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Subway Art

The following blog post was written by Sara Croft, Print Room Intern. She worked out of the Registration Department which is part of the Collection Support Division of the IMA.

With the twenty-fifth anniversary of Martha Cooper and Henry Chalfant’s book “Subway Art,”  I have started to think about the placement of subway and graffiti art in Indianapolis.  One of my most recent findings –one that will be familiar to many that make the work commute on Keystone Avenue, are the two interesting designs at the top of the Keystone Towers.  I could not help but notice it when I drove by the building the other day, which made me wonder how many other fellow city goers think about the graffiti or let it pass them by without being introduced.

Check out street art in Indianapolis (image from obakadan)

Check out street art in Indianapolis (image from obakadan)

One of my favorite artists started out drawing in the subways of New York.  Keith Haring’s  images are almost iconic now, so how does he relate to the contemporary artists who do everything to keep from being noticed as to not be arrested? Whether they stay invisible to the press like Banksy, or keep their career ever changing under different names, one can only help but wonder if graffiti would have a place within a museum. iMOCA has recently taken on this task with its interactive graffiti exhibition.  Some cities have attempted “graffiti parks” to contain the art within the park and not the alleyways and private properties of businesses and homes. In large cities, graffiti becomes a part of the culture and in some ways define it, and in my opinion gives full reason as to why the art should be preserved.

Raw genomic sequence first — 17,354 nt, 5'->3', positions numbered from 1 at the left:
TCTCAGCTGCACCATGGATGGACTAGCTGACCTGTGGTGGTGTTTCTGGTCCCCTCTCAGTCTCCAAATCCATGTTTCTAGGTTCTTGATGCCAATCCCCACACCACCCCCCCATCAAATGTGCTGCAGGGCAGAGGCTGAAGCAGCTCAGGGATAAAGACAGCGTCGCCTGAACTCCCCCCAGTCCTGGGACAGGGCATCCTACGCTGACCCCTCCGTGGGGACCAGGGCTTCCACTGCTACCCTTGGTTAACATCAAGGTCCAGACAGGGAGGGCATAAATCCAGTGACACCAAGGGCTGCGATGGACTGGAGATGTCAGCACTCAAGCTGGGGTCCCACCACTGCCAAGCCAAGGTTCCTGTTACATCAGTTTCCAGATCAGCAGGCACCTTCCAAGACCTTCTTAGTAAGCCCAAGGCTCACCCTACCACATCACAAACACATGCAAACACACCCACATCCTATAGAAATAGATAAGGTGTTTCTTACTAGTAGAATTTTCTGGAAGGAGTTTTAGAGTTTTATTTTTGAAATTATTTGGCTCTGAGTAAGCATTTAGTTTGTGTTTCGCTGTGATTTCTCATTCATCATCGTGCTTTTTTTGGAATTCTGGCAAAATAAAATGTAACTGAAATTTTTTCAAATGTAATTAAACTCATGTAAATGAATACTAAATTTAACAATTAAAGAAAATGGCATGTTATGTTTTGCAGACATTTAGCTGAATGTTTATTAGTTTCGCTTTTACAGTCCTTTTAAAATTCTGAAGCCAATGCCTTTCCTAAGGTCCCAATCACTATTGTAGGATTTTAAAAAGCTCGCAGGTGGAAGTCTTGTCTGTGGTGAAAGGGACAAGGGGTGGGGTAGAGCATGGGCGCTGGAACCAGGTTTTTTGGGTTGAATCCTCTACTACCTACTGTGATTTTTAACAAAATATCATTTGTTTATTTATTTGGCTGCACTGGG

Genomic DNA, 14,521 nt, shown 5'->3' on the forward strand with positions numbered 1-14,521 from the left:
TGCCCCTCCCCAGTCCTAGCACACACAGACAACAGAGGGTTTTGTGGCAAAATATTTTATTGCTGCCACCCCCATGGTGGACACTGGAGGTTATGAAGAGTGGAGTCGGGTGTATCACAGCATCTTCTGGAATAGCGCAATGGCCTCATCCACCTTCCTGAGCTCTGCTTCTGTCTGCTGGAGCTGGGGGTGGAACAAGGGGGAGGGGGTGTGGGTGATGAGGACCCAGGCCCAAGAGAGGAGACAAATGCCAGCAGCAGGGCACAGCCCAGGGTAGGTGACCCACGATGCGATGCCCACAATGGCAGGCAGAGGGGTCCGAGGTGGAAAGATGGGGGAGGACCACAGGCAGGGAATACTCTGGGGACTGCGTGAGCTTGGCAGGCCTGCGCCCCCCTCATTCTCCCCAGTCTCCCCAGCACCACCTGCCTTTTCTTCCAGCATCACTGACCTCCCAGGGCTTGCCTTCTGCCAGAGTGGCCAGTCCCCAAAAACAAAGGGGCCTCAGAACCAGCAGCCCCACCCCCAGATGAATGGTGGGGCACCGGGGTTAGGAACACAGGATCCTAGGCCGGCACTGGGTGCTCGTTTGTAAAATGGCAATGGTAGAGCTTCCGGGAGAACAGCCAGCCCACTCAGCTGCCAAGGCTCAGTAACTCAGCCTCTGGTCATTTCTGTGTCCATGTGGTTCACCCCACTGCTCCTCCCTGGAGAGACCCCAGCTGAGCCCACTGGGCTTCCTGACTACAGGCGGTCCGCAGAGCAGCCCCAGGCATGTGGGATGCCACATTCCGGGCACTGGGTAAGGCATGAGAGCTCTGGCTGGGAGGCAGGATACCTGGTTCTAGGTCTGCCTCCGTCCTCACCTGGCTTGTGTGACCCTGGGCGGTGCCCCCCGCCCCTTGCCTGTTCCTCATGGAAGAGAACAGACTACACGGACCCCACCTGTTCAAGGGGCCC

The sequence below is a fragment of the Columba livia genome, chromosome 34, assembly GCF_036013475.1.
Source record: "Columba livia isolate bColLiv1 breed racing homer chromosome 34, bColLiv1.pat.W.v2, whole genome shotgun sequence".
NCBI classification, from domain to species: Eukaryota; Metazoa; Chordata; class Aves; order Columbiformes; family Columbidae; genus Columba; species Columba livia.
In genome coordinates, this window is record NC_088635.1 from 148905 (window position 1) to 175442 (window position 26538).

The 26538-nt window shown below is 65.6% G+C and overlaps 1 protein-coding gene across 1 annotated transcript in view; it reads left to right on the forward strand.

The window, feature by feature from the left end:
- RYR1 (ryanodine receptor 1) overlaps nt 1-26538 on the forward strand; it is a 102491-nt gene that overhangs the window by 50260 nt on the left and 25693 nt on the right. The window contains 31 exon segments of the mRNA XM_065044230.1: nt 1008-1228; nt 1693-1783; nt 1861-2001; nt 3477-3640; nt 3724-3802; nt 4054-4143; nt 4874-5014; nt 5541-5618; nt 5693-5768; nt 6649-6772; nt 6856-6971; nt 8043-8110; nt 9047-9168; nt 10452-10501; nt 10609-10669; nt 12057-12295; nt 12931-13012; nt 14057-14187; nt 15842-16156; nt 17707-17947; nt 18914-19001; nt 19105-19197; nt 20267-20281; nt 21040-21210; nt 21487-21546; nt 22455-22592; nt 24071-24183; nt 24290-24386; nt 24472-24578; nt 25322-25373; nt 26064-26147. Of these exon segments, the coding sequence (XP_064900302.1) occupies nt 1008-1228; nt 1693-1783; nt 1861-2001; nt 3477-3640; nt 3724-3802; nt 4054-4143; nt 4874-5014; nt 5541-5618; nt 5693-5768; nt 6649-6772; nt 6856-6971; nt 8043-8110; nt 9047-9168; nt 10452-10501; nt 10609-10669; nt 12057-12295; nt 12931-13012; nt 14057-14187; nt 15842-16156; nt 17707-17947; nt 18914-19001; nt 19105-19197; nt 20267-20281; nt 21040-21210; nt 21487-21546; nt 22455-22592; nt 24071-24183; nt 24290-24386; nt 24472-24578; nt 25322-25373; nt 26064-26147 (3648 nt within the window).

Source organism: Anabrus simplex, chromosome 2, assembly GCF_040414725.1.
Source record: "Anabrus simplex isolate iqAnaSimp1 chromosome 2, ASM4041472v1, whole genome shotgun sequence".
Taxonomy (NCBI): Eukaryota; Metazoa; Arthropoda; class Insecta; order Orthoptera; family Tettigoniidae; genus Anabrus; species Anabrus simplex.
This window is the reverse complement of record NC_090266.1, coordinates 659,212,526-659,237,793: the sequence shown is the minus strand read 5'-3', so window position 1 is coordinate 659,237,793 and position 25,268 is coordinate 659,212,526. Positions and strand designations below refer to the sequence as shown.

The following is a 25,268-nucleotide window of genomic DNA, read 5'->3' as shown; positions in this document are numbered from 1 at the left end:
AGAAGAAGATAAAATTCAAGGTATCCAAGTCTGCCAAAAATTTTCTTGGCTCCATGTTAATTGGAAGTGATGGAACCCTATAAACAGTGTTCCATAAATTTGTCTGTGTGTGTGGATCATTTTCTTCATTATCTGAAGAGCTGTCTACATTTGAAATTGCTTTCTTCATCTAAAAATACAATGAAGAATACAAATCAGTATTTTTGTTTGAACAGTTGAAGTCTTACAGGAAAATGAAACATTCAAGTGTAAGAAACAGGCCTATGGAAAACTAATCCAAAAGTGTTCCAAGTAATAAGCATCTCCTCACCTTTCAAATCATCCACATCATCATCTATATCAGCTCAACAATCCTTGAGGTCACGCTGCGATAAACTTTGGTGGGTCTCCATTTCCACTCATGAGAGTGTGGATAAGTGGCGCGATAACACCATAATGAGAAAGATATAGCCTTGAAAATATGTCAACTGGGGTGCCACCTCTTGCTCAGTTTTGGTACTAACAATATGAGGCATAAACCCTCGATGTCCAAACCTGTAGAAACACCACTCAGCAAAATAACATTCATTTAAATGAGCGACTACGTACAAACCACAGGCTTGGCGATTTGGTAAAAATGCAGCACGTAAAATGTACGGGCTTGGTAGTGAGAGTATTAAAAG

Yet as the mystery behind the graffiti and the artists makes the art so fascinating to me, I will keep to searching in the nooks and cranny’s around Indianapolis while hoping that you avid readers will share your own graffiti hot spots and stories of inspiration.

Filed under: Art

3 Responses to “Subway Art”

  • avatar
    Elliott Shoemaker Says:

    hey, yeah i totally agree that graffiti no doubt deserves a spot in museums i mean graffiti is basically a memento of the thoughts and feelings of artists that strive to show a message not for money. I myself have pursued graffiti but only being 19 i feel i have more important things to do right now, i plan on finishing school and then progressing my graffiti feats, and rebellious career. I feel subway art is the best that goes unnoticed.

  • avatar
    Plainfield Says:

    I would love to have known that there even was an exhibit at that time, the failing of Indianapolis is that there isnt ANY sort of advertisment, or what have you, for anything amazingly cultural until the very last minute. Its almost as if Indy actually tries to discourage the average citizen to interact with the art world.

  • avatar
    6cents Says:

    I think the ‘failing’ mentioned above has more to do with the nature of graffiti. Graffiti is and will always be a folk art form. it just isn’t designed for the consumption of non-members because we do it for ourselves. Graffiti is not a career; murals, design, illustration, performance and other art forms are. It’s highly debatable whether it’s even art (and while we’re on the topic, Keith Haring’s work does not represent the actual art form of graffiti in any way-only the act). We write our names because we like it, if one of us can shape that into a career, all the better. People often mistakenly assume that we are elusive because we haven’t caught the right break. The truth is we are elusive because we want to be. Part of the fun is choosing your audience. And, having been published in numerous print and web media, I can honestly say that the mainstream media is the wrong place for graffiti because they always misrepresent it. The culture is my audience and it’s always on the rise.

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